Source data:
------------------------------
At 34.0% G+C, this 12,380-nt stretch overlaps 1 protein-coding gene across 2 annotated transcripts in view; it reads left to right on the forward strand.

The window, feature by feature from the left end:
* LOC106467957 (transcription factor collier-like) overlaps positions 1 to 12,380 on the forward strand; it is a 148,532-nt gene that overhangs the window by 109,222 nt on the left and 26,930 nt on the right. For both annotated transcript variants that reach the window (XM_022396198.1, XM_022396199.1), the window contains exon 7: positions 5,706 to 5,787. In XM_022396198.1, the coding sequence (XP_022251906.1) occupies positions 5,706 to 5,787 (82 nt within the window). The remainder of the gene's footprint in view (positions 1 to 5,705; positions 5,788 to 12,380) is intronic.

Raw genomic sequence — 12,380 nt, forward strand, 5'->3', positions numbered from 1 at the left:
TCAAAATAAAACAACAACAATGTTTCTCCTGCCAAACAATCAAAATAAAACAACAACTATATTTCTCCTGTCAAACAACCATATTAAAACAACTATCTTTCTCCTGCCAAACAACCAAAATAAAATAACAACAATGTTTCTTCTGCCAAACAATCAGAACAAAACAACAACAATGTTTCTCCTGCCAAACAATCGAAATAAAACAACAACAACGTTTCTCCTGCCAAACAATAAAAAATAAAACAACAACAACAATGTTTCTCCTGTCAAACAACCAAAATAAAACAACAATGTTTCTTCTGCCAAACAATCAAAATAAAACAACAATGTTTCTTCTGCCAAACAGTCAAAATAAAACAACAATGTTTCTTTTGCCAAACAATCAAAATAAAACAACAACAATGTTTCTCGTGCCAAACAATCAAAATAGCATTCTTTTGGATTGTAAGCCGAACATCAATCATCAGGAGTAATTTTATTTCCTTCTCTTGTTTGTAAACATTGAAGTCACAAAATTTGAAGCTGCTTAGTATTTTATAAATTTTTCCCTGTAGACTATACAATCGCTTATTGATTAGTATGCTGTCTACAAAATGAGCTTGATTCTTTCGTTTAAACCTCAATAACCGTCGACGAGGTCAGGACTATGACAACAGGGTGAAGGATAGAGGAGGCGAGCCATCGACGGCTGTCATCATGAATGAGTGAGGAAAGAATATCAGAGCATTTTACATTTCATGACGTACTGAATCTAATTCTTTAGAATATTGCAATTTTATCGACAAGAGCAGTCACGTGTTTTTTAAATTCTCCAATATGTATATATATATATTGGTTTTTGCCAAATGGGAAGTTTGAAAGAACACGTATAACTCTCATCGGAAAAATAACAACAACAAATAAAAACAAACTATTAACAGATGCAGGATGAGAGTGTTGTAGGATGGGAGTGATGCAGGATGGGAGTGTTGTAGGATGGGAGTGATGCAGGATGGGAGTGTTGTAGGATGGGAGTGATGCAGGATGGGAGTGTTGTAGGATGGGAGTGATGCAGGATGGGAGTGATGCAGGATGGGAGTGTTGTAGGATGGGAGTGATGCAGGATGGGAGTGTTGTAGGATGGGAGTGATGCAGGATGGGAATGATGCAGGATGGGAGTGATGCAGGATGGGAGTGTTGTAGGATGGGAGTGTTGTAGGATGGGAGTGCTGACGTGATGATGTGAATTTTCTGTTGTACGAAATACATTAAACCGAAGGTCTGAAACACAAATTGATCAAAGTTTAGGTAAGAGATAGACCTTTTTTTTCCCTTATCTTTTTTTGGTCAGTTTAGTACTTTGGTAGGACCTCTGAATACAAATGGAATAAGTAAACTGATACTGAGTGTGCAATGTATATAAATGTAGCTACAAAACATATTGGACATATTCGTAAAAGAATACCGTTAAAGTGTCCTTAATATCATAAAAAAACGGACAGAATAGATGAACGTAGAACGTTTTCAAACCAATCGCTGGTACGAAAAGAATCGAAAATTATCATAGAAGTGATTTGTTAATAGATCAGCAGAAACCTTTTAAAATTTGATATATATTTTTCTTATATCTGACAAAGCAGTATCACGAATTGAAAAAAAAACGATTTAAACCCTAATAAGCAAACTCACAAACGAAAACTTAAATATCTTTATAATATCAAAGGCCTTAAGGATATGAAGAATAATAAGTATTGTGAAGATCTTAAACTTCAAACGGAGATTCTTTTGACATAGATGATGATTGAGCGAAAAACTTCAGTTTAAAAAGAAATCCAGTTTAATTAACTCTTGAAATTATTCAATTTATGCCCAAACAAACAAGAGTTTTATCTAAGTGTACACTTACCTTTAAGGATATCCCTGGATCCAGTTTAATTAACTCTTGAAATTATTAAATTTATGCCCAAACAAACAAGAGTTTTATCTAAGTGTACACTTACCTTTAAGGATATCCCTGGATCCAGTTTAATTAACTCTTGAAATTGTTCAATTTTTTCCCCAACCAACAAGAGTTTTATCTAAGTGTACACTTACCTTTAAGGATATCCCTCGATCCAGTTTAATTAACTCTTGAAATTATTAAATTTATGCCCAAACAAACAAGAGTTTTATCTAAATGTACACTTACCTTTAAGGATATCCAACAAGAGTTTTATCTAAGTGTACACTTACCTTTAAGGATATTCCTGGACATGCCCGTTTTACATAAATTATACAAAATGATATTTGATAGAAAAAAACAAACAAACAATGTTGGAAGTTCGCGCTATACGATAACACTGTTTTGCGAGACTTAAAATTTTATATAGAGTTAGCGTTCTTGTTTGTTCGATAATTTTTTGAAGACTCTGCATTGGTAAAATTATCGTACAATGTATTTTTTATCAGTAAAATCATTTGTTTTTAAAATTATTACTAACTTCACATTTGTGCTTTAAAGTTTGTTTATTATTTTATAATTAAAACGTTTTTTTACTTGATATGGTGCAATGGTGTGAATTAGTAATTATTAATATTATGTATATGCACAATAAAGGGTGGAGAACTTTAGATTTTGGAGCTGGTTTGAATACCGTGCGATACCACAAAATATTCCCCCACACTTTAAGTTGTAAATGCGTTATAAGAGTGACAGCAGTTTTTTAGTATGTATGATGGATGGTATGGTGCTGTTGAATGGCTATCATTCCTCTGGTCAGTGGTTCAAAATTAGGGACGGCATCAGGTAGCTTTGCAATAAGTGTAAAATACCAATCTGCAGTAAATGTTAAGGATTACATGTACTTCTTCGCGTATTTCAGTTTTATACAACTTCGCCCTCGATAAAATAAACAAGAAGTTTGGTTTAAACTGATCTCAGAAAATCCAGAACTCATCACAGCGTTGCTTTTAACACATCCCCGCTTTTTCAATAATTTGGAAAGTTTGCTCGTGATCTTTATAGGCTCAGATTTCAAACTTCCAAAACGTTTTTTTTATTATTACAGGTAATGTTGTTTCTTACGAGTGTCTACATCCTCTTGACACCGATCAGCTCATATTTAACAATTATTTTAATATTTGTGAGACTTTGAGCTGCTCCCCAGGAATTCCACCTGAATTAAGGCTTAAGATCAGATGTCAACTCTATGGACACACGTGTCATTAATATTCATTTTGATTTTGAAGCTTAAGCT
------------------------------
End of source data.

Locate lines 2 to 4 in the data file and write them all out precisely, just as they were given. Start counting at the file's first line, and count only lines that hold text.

The window, feature by feature from the left end:
* LOC106467957 (transcription factor collier-like) overlaps positions 1 to 12,380 on the forward strand; it is a 148,532-nt gene that overhangs the window by 109,222 nt on the left and 26,930 nt on the right. For both annotated transcript variants that reach the window (XM_022396198.1, XM_022396199.1), the window contains exon 7: positions 5,706 to 5,787. In XM_022396198.1, the coding sequence (XP_022251906.1) occupies positions 5,706 to 5,787 (82 nt within the window). The remainder of the gene's footprint in view (positions 1 to 5,705; positions 5,788 to 12,380) is intronic.

Raw genomic sequence — 12,380 nt, forward strand, 5'->3', positions numbered from 1 at the left: